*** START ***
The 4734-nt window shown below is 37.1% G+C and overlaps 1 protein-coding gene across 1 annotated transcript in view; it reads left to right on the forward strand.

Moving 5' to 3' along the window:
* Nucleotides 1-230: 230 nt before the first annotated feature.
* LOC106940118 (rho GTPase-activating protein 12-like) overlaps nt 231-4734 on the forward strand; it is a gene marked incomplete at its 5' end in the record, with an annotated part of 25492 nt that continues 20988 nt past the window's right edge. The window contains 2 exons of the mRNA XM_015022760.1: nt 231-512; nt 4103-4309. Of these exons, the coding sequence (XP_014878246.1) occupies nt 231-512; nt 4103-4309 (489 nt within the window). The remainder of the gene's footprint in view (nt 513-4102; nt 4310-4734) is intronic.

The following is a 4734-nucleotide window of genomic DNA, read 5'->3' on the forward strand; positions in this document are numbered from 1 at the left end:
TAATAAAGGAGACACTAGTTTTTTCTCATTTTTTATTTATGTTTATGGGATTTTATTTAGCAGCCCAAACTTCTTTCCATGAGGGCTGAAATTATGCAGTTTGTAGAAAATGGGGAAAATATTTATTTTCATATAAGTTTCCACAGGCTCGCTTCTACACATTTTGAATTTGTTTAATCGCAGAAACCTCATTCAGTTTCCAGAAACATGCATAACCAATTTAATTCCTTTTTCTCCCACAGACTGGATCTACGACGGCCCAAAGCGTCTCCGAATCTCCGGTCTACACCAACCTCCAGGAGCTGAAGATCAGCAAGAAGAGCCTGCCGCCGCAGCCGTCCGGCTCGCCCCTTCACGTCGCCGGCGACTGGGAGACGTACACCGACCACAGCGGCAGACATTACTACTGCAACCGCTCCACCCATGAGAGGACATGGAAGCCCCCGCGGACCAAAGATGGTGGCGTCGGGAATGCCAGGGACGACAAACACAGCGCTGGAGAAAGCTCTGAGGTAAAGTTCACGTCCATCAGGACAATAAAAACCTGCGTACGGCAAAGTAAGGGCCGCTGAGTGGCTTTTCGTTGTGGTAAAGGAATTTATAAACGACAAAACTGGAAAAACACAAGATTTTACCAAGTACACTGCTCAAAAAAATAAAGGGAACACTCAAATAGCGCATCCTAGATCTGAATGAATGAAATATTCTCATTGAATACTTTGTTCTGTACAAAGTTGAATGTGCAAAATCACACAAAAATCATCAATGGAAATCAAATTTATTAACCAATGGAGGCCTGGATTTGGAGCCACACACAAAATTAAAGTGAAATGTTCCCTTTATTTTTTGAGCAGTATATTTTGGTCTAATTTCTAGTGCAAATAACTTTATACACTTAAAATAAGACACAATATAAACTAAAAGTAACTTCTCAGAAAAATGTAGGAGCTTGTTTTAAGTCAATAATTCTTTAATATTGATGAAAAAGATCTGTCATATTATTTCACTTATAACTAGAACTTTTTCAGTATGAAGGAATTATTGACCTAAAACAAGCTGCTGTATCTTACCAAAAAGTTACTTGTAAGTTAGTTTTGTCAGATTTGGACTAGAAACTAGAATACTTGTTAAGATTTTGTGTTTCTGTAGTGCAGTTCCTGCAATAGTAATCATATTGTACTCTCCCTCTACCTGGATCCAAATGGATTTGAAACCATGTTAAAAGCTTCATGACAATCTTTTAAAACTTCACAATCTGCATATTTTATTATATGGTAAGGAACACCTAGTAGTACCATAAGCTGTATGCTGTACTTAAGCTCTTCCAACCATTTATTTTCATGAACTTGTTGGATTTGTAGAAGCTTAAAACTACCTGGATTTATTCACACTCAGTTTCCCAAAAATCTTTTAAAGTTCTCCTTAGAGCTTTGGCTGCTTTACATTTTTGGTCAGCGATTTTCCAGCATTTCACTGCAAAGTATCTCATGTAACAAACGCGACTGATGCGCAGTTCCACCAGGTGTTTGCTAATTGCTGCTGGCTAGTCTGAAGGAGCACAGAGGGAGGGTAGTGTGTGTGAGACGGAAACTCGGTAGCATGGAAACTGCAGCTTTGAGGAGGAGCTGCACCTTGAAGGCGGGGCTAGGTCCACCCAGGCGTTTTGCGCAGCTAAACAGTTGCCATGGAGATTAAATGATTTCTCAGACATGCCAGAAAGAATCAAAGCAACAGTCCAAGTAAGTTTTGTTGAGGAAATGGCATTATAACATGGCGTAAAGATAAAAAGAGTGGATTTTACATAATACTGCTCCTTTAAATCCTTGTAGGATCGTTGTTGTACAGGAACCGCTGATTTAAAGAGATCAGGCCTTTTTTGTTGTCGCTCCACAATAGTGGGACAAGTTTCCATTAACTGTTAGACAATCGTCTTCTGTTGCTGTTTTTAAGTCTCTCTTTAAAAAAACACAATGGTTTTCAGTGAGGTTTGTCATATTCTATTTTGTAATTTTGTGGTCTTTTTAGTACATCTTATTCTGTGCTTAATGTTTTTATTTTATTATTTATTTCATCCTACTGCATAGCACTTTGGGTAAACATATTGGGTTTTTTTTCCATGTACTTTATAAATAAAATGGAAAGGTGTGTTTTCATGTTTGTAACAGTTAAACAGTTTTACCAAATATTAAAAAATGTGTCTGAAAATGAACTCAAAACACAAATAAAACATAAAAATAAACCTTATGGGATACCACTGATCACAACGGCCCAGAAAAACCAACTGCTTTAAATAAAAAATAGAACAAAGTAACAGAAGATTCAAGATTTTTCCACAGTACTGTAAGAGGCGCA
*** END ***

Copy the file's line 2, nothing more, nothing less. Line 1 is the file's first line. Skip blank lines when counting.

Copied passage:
Moving 5' to 3' along the window: